Poultry requirements changed

WILMINGTON – Although the Clinton County Fair’s poultry barn may appear less active this year, it still promises to be energetic as fair planners have explored alternatives and come to a decision regarding this year’s poultry shows.

The Ohio Department of Agriculture recently announced the cancellation of all live poultry shows in Ohio due to an outbreak of highly contagious avian flu that has hit many states, decimating bird flocks around the country.

While there have been no confirmed cases of avian flu in Ohio, David T. Daniels, director of the ODA, recently said the decision was largely preventative.

“We felt that we needed to put this ban in place in order to protect not only those flocks, but also to protect the consumers,” he said, “to make sure that they have got the products that they’re used to putting on their plates, in their homes every day.”

As a result, fair planners around the state have been scrambling to work around the ban or provide alternatives for those who have already begun raising poultry projects.

Justin Holbrook, former chair and longtime member of the Clinton County Junior Fair Poultry Committee, told the News Journal the committee decided to change the definition of a completed poultry project for this year.

Participators will now participate in quality assurance, which Holbrook said focuses on hands-on learning about care and how to raise a poultry project; participate in a skillathon, which which will be held at the fair; make educational posters about their project; participate in an interview with a judge; and participate in showmanship.

Holbrook said participants must complete those five requirements in order to participate in the market sale at the end of the fair.

“We’ve encouraged all of them to continue to raise their projects … get it to a marketable size and age and harvest it according to how they normally would — they’re just not going to be bringing it to the fair,” he said.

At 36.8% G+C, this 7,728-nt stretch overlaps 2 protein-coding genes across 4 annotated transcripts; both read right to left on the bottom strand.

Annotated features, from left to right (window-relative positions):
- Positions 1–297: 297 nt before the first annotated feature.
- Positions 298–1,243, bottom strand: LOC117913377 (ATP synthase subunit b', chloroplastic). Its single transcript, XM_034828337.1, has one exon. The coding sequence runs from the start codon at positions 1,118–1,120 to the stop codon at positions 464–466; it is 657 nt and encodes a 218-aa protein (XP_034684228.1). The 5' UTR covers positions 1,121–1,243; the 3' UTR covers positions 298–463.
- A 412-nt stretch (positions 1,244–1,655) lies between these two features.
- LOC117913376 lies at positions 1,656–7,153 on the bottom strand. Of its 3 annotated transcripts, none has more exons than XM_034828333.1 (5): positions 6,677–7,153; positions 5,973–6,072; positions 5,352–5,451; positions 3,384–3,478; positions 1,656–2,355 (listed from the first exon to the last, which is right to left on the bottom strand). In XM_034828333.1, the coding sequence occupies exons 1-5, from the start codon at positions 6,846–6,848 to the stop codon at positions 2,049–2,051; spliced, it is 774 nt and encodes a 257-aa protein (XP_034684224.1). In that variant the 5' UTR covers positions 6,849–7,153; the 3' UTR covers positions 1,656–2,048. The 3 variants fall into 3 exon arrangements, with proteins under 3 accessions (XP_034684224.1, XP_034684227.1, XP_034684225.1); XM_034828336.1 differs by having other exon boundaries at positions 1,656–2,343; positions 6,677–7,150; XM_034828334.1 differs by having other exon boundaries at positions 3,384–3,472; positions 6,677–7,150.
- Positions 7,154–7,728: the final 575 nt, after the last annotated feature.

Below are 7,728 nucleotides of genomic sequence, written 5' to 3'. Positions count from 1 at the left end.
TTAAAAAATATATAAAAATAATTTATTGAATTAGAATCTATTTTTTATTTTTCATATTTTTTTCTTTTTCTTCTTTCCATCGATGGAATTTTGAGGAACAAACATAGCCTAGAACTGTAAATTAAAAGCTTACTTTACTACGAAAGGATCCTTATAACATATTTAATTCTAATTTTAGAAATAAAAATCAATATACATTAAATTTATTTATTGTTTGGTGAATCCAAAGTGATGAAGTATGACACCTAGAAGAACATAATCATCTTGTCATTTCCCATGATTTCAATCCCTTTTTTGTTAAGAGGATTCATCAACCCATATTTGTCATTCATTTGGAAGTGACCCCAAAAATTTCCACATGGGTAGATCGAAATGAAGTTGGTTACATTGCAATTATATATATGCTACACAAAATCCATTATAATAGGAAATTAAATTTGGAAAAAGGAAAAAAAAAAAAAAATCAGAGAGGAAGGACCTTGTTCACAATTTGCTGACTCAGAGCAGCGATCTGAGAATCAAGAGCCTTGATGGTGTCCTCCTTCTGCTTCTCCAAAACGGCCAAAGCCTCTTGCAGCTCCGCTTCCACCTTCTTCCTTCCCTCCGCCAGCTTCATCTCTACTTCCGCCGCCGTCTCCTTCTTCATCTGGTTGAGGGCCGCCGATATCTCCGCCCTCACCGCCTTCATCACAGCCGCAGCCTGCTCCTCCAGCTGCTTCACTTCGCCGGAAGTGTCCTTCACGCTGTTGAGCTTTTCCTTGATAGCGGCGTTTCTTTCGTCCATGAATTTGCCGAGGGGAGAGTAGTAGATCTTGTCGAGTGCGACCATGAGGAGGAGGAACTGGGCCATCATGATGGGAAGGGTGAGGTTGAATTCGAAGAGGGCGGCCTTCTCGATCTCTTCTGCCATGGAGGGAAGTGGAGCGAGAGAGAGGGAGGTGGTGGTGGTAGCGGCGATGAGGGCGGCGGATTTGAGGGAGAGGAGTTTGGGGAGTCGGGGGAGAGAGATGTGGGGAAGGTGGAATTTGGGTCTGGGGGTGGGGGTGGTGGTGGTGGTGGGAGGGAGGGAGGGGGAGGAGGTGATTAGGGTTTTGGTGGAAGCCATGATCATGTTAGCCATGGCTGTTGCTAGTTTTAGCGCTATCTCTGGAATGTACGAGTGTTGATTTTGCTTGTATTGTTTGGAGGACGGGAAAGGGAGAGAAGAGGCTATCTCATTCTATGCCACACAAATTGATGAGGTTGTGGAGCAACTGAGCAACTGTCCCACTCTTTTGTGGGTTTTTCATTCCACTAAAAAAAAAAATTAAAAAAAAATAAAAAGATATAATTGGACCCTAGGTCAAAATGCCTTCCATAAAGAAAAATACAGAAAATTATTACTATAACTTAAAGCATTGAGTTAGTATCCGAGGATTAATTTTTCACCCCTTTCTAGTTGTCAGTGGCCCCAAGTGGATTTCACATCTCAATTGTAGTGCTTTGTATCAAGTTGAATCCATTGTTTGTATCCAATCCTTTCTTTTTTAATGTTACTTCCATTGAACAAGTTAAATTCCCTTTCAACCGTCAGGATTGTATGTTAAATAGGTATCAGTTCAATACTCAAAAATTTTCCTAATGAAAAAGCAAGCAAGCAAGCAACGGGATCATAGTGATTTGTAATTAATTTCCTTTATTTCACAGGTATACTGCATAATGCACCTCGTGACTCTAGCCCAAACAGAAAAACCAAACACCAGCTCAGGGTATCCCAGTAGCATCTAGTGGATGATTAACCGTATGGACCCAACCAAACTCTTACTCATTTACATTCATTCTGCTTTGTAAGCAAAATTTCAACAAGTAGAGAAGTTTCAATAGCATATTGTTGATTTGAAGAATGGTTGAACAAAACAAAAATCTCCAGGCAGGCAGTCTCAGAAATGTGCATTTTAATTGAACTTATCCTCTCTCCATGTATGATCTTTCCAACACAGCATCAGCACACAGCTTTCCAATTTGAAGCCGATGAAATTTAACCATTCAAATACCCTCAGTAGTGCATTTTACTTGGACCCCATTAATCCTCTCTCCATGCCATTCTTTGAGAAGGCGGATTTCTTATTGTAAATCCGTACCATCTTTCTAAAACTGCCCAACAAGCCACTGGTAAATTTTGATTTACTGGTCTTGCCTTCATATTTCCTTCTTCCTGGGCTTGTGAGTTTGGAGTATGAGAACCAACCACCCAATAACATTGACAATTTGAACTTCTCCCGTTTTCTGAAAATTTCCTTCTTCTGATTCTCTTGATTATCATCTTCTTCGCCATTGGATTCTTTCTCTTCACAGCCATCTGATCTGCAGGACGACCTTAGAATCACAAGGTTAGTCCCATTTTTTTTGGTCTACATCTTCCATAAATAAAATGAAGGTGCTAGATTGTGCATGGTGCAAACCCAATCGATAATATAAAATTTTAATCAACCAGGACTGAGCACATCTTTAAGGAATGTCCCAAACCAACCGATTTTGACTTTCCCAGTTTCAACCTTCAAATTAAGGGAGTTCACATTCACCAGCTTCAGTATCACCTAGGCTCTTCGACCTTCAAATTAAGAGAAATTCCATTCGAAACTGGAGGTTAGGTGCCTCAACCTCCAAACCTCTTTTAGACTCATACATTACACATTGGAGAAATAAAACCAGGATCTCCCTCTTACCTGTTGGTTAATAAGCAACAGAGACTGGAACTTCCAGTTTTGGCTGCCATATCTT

Holbrook said the ODA’s announcement was surprising, but not a complete shock.

“I don’t think it was expected, but we knew we got a really good idea that when Michigan, Kentucky, New York, when all those states canceled their shows, we kind of thought Ohio was going to follow suit,” he said. “We were meeting and talking … we were a few days into our conversations, saying, ‘Hey, guys, this might happen.’”

Holbrook said he believes the local impact of the ODA’s decision will be educational.

“I think with a lot of the backyard poultry flocks that we have in Clinton County … the reunderstanding and the thought that we’re now going to start thinking more about biosecurity … we’re going to be paying closer attention to our flocks. We won’t be co-mingling, we won’t be moving birds. When push comes to shove, some of those things become lax. I think avian flu will push all of our producers to think, ‘how do we protect ourselves?’ … In terms of meat production, we would have had over 1,000 birds come to the fair.

“The poultry building will be different, in that it’s just not going to be as lively as it has been,” Holbrook concluded. “But with the events, the educational posters, there is still going to be some energy there.”

The Clinton County Fair will be held July 11-18.

Reach David Wright at 937-556-5770, or on Twitter @DavidWrighter.